Their father said grace and in silence they began eating, or in Mikey's case slowly sipping a glass of water and moving his food around his place. Shortly, he guessed, his mother would chide him, because she said that he never ate properly and was far too thin. He didn't have the heart to tell her that he couldn't stomach the majority of her cuisine.
"So how was that movie?" their mother asked Gerard.
"Great," he said. "It was really good." There was a spot of something on his chin, and Mikey had the strongest urge to reach across the table and wipe it off.
"Good," their mother said. Mikey guessed that Gerard must have borrowed her car. He had his own that he bought with the money from working at the comic book store all through high school, but he had to sell it when he decided to go to college because he hardly ever used it and couldn't afford the insurance.
"You should have come, Mikey," he said. "You really would have liked it." He didn't sound angry, just upset maybe because he thought that Mikey really would enjoy the film.
"Oh, I guess," said Mikey. "Maybe next time." He violently buttered one of the burnt little dinner rolls his mother had popped out of their cardboard container and then baked.
"It was a good movie," Gerard said. "It was right up your alley."
Mikey sighed and thought that maybe he didn't have an alley. After a moment, he pushed his chair away from the table and asked permission to go upstairs and lie down, because his head ached and he thought his allergies might be acting up. His mother fretted and made him take an aspirin, but she let him go. He paused on the stairs and listened, and he could hear his family talking quietly at the table, but he just pinched the bridge of his nose to stem the pain and went up to his dark bedroom.
At ten o'clock, Mikey sat on his floor with his back against the wall and his telephone in his lap. Frank had called him and he was on the phone now, still, listening to him plead and reason.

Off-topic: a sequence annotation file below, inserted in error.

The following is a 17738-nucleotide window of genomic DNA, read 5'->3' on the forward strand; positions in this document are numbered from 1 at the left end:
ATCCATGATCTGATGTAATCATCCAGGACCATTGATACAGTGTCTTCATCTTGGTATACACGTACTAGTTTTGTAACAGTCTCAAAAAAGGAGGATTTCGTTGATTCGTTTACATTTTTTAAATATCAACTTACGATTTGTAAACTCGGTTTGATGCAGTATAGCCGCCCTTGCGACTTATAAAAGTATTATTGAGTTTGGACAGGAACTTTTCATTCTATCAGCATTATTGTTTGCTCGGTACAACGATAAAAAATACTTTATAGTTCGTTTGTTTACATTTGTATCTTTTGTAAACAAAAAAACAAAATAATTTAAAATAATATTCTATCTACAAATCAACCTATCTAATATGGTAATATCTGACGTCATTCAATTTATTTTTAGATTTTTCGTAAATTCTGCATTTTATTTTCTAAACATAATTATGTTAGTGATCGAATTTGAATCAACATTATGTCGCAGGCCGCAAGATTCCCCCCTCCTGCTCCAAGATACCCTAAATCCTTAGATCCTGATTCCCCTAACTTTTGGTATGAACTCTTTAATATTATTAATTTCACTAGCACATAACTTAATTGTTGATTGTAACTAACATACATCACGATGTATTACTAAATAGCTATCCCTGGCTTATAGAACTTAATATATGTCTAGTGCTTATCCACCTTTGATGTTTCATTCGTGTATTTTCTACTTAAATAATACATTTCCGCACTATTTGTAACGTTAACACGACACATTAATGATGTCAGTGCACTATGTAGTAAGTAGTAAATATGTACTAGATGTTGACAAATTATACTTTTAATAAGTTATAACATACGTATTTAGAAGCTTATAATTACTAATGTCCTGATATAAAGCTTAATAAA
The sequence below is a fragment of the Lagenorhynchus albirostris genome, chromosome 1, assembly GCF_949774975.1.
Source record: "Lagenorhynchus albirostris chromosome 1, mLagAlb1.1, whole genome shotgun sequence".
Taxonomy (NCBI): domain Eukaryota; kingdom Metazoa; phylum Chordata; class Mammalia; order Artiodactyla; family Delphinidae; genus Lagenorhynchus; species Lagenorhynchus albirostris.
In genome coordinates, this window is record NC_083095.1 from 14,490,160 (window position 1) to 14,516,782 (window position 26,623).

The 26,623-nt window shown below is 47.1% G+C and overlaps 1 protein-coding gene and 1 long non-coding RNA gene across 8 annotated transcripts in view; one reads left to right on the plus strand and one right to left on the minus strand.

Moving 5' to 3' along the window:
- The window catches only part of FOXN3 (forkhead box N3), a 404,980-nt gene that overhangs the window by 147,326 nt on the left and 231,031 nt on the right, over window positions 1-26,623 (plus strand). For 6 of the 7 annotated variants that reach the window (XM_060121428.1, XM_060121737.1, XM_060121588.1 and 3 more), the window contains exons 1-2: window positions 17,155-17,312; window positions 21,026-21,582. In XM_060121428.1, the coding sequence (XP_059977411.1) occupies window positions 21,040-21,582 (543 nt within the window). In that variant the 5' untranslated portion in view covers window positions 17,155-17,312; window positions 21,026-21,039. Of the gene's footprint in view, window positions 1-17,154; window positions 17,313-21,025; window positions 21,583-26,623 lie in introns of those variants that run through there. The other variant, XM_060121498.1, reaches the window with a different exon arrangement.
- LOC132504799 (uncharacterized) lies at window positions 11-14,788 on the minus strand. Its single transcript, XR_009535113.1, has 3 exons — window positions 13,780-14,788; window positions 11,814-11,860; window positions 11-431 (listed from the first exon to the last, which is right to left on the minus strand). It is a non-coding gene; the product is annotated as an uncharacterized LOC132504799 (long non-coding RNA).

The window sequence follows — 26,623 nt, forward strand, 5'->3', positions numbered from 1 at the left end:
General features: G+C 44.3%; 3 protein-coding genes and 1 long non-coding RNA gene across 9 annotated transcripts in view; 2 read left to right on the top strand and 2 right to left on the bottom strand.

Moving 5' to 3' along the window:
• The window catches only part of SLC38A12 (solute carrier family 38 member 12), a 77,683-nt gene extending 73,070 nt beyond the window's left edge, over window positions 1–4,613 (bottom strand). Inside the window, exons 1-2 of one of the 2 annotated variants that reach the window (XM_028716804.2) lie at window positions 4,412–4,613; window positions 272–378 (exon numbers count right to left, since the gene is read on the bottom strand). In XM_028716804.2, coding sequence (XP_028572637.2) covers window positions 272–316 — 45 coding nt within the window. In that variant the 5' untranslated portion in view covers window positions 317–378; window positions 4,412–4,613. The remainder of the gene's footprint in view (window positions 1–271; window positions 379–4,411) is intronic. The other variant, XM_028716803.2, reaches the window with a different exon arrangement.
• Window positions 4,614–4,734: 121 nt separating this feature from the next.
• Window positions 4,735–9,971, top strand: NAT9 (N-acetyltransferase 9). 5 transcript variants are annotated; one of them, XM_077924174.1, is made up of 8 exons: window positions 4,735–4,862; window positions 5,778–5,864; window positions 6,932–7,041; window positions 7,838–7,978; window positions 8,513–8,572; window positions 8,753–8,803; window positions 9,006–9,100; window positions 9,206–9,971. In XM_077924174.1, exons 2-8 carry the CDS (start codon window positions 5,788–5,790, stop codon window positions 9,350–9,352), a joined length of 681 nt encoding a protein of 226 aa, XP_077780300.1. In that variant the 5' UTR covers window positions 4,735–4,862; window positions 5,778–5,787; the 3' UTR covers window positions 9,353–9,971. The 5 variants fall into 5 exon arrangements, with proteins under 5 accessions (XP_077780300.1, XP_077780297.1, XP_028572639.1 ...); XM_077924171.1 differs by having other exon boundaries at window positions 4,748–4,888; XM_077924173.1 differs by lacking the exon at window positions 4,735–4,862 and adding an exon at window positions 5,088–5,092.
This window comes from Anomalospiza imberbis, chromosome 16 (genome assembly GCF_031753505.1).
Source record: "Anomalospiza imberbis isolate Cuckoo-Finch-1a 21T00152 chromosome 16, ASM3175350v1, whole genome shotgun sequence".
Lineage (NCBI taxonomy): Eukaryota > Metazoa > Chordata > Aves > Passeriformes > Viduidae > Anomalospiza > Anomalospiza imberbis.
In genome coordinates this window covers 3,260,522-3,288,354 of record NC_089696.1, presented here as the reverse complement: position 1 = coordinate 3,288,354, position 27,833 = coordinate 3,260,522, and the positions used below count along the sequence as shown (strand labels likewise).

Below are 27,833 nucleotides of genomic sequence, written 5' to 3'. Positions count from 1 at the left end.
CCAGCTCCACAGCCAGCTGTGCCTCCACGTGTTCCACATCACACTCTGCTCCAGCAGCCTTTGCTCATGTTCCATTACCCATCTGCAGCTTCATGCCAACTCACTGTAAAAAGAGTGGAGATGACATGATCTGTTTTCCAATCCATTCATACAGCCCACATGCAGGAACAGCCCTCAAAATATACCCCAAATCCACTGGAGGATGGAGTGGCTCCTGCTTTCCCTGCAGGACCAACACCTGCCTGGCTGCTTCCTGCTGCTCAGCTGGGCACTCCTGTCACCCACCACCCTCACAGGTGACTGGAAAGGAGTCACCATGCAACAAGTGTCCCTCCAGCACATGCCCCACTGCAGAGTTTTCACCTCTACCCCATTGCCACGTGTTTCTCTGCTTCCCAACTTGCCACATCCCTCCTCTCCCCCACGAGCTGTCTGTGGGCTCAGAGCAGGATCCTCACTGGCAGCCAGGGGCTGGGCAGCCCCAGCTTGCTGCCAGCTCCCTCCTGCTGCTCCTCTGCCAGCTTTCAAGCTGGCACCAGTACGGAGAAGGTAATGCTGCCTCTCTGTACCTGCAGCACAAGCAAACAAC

"Mikey," he kept saying. "You have to understand. I love you, Mikey."
Mikey mostly just kept quiet and studied the shadows that the streetlights cast on his wall. His door was closed but he could hear his brother in the next room, playing music quite loudly for this hour of the night. That scratch in his chest was back, that little burr, and he kept coughing to make it go away. It wouldn't budge, though.
"Mikey," Frank said. He sounded shrill and Mikey thought maybe he was drunk. He couldn't tell over the phone but he knew Frank well and it was likely. "Why did you let me kiss you if you didn't care?" he asked, sounding pathetic.
Mikey sighed and said, "I didn't think that kissing meant caring, Frank."
Frank let out a little noise that was like a whimper.
Mikey rubbed his chest, because the dryness and the pain were worse, right under his ribcage.
"You're such a fucking psycho, Mikey," said Frank.
Mikey closed his eyes and coughed.
"You're crazy. You're like, a fucking robot," said Frank, growing hysterical. "Don't you care?" he asked.
Mikey stilled his wretched hacking, and replied, "You haven't been listening, Frank. I don't love anyone."
He hung up the phone before he could hear what came next.
At one o'clock, Mikey snuck into his brother's room and stole one of the cigarettes from the pack that was always in Gerard's back pocket. His jeans had been tossed messily on the floor, so it wasn't hard. The whole house was still, sleeping, and Mikey slunk back to his own room and sat down at his desk. Because he didn't do homework often and didn't have a particular talent or hobby that would require him to use it, the desk was neat and hardly touched from the last time he'd cleaned it out and organized it all. The same song, the song from the afternoon, was still playing, but the volume was at the lowest level now, so it was just audible.
He had a lighter that he kept in his desk draw but he never used it. He took it out now, and tested the flame. It glowed nice and bright above his pale hand. He took his stolen cigarette and held the end in the flame until it was lit. Then he brought it to his lips and inhaled deeply, drawing in the harsh smoke. It was like his whole body was a desert and that smoke dried it out even more, made every last thing die.
He had never smoked before, because of the asthma and his weak lungs, and it burned. It burned, and he coughed and coughed until his throat hurt and his back hurt. The cigarette burned away lazily, sending up a tiny graceful ribbon of smoke, but Mikey didn't notice it. He was coughing still as he stubbed it out in an almost empty can of soda, and even with the smoke gone his lungs felt withered and his chest felt barren. Wracked by spasms, he collapsed on his bed, and hoped he wouldn't need his inhaler. He coughed until his eyes watered and his limbs grew weak and his body stilled, and in that way, he fell fast asleep.
~...was dich zu dem macht was du bist...~